Last week, Britain’s Supreme Court ruled to uphold freedom of expression for the evangelical owners of Ashers Bakery in Belfast, Northern Ireland. As The New York Times reported, “The British case centered on Ashers Baking Company in Northern Ireland, which in 2014 rejected an order by the activist Gareth Lee for a cake with the message ‘Support Gay Marriage.’ He also wanted images of the ‘Sesame Street’ characters Bert and Ernie, considered by some to be gay icons.”
Amy and Daniel McArthur, the owners of the bakery and committed evangelical Christians, could not in good conscience fulfill the order for Lee. In response, Lee, along with the Equality Commission for Northern Ireland, sued the McArthur family, claiming that they had discriminated against him because of his sexual orientation. A Belfast County Court and the subsequent Court of Appeal in Northern Ireland ruled in Lee’s favor, but the Supreme Court overturned the previous rulings.
According to the opinion of Britain’s Supreme Court, the Masterpiece Cakeshop case from the United States played an essential role in their decision. The court opinion stated, “The important message from the Masterpiece Cakeshop case is that there is a clear distinction between refusing to produce a cake conveying a particular message, for any customer who wants such a cake, and refusing to produce a cake for the particular customer who wants it because of that customer’s characteristics.”
In December 2017, the ERLC, among others, filed an amicus brief in support of Masterpiece Cakeshop. In June 2018, the Supreme Court of the United States ruled 7-2 in favor of Masterpiece Cakeshop, indicating that the Colorado Civil Rights Commission had violated Jack Phillip’s right to the free exercise of religion. Phillip was happy to serve customers from all sorts of backgrounds but declined to create a wedding cake for a same-sex couple due to his Christian beliefs. Phillip did not discriminate against a person. Rather, Phillip could not endorse a message with which he disagreed.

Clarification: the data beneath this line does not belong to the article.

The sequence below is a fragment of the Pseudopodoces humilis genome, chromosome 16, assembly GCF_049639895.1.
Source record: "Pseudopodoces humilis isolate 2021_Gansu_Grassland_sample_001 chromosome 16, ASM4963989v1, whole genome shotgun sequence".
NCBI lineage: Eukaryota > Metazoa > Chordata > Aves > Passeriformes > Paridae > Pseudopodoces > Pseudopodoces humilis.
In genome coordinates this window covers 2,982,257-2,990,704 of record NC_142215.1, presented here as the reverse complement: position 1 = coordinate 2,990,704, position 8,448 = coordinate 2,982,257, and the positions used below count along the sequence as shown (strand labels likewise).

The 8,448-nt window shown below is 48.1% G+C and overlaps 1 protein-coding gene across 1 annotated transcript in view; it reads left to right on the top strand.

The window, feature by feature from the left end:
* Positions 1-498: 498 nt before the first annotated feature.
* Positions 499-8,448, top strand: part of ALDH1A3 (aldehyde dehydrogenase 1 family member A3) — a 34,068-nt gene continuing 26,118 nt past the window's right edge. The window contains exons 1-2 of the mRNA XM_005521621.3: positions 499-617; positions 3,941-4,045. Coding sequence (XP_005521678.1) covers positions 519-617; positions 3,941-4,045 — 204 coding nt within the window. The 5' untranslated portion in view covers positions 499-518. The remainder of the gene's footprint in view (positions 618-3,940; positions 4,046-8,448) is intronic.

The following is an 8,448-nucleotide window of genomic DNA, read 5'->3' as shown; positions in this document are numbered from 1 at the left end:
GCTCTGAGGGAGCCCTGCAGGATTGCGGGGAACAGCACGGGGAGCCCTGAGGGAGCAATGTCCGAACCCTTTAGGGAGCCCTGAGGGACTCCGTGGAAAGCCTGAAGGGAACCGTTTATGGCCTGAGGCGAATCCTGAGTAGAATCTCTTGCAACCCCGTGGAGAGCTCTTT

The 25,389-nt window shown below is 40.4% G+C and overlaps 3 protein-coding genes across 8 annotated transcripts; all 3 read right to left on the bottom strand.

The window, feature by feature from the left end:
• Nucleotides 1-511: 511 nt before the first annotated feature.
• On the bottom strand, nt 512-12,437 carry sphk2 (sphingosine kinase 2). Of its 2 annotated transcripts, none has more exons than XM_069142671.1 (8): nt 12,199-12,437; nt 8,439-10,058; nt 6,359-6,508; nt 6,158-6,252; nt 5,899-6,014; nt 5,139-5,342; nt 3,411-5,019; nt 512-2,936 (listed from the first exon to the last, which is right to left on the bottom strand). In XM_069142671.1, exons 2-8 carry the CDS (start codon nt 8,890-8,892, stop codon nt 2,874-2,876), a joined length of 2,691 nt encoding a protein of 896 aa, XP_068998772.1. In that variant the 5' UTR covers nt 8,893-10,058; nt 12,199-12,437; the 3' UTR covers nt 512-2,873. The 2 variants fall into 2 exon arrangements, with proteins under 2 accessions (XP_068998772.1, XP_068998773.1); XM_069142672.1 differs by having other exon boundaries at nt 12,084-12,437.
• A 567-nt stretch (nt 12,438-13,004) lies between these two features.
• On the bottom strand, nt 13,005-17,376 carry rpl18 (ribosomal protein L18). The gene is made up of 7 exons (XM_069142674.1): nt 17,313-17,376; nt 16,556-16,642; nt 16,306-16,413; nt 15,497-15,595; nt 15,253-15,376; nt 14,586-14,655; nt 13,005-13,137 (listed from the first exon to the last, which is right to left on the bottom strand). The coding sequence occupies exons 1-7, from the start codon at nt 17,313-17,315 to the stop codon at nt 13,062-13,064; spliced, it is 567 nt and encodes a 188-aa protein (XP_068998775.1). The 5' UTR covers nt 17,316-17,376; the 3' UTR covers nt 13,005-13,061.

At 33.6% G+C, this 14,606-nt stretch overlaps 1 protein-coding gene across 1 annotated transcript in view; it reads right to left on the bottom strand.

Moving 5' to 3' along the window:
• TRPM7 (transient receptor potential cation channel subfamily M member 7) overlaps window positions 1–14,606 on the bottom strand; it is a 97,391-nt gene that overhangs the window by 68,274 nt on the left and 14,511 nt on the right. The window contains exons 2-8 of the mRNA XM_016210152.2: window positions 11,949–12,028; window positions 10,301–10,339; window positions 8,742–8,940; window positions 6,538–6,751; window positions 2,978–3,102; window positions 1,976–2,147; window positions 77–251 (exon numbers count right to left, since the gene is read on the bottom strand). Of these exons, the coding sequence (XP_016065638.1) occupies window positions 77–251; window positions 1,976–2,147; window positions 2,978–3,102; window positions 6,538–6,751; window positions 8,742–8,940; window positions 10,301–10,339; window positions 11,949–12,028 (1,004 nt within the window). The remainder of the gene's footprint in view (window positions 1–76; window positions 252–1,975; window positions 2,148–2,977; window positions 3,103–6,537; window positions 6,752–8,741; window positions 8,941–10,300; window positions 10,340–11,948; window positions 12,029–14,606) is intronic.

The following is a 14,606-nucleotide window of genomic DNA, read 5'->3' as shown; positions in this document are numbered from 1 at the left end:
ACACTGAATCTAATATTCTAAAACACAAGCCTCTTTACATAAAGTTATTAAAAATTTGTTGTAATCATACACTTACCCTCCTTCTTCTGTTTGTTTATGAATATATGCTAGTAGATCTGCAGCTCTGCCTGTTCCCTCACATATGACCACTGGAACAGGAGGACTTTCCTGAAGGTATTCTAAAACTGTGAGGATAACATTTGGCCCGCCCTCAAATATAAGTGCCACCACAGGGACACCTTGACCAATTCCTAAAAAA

In a parallel way, the McArthur family did not refuse to serve Lee. If Lee had wanted any other baked good, the McArthur family would have been happy to serve him. In spite of what Lee might have perceived to be discrimination, Ashers Bakery was not discriminating against him as a person. Instead, Ashers Bakery declined to be compelled to produce and support a message that violates their evangelical beliefs.
In the case of Ashers Bakery, liberty prevailed for all. Just as Ashers Bakery should not be compelled by government authorities to endorse or express a message contrary to their evangelical beliefs, so also, other business owners should not be forced to support a message that violates their conscience. Even Peter Tatchell, who is well known for his support of the LGBTQ community, stated that the Supreme Court’s ruling was a “victory for freedom of expression.” The legal decision in favor of Ashers Bakery applies equally to bakers who would refuse to express or endorse a message that was anti-LGBT. Neither the evangelical baker or the LGBT baker should be forced to express or endorse a message that is contrary to their beliefs.
As a final point, it is important to note the international reach and consequences of legal decisions made in the United States. At the time, it would have been hard to imagine that the Masterpiece Cakeshop case would have implications for a bakery in Britain, but as this case has demonstrated, the current struggle to define and defend religious liberty in the United States has global implications. To this end, as evangelicals, we pray and labor for a public square governed by justice and equity that acknowledges the legitimacy and limits of government in the areas of religious expression. In the case of Ashers Bakery, we agree with the Evangelical Alliance of Britain’s statement, “the Supreme Court’s judgment was a win for everyone because no one should be forced to say something that they disagree with.”